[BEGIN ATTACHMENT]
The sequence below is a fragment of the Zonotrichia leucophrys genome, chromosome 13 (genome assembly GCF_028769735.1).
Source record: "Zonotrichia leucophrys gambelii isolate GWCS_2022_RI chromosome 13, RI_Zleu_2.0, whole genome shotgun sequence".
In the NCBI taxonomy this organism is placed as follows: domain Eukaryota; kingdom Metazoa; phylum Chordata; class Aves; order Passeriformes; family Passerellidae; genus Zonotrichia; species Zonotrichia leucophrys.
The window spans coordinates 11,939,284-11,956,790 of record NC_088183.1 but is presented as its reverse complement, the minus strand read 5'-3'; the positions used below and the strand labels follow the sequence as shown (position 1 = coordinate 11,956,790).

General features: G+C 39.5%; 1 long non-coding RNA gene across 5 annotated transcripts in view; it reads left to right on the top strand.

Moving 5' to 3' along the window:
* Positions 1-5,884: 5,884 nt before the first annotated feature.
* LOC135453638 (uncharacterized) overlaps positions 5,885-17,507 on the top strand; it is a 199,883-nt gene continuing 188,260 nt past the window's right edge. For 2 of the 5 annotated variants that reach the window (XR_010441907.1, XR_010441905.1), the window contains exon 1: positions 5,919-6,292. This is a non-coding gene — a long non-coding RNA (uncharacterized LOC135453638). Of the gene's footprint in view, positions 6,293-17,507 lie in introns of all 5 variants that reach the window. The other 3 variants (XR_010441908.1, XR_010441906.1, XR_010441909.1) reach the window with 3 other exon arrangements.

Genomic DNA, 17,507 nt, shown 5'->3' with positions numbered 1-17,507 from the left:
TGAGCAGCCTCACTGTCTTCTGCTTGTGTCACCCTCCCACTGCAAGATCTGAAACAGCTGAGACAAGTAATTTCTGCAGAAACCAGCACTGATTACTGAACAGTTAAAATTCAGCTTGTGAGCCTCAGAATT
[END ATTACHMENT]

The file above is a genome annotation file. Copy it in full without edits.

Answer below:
The sequence below is a fragment of the Zonotrichia leucophrys genome, chromosome 13 (genome assembly GCF_028769735.1).
Source record: "Zonotrichia leucophrys gambelii isolate GWCS_2022_RI chromosome 13, RI_Zleu_2.0, whole genome shotgun sequence".
In the NCBI taxonomy this organism is placed as follows: domain Eukaryota; kingdom Metazoa; phylum Chordata; class Aves; order Passeriformes; family Passerellidae; genus Zonotrichia; species Zonotrichia leucophrys.
The window spans coordinates 11,939,284-11,956,790 of record NC_088183.1 but is presented as its reverse complement, the minus strand read 5'-3'; the positions used below and the strand labels follow the sequence as shown (position 1 = coordinate 11,956,790).

General features: G+C 39.5%; 1 long non-coding RNA gene across 5 annotated transcripts in view; it reads left to right on the top strand.

Moving 5' to 3' along the window:
* Positions 1-5,884: 5,884 nt before the first annotated feature.
* LOC135453638 (uncharacterized) overlaps positions 5,885-17,507 on the top strand; it is a 199,883-nt gene continuing 188,260 nt past the window's right edge. For 2 of the 5 annotated variants that reach the window (XR_010441907.1, XR_010441905.1), the window contains exon 1: positions 5,919-6,292. This is a non-coding gene — a long non-coding RNA (uncharacterized LOC135453638). Of the gene's footprint in view, positions 6,293-17,507 lie in introns of all 5 variants that reach the window. The other 3 variants (XR_010441908.1, XR_010441906.1, XR_010441909.1) reach the window with 3 other exon arrangements.

Genomic DNA, 17,507 nt, shown 5'->3' with positions numbered 1-17,507 from the left:
TGAGCAGCCTCACTGTCTTCTGCTTGTGTCACCCTCCCACTGCAAGATCTGAAACAGCTGAGACAAGTAATTTCTGCAGAAACCAGCACTGATTACTGAACAGTTAAAATTCAGCTTGTGAGCCTCAGAATT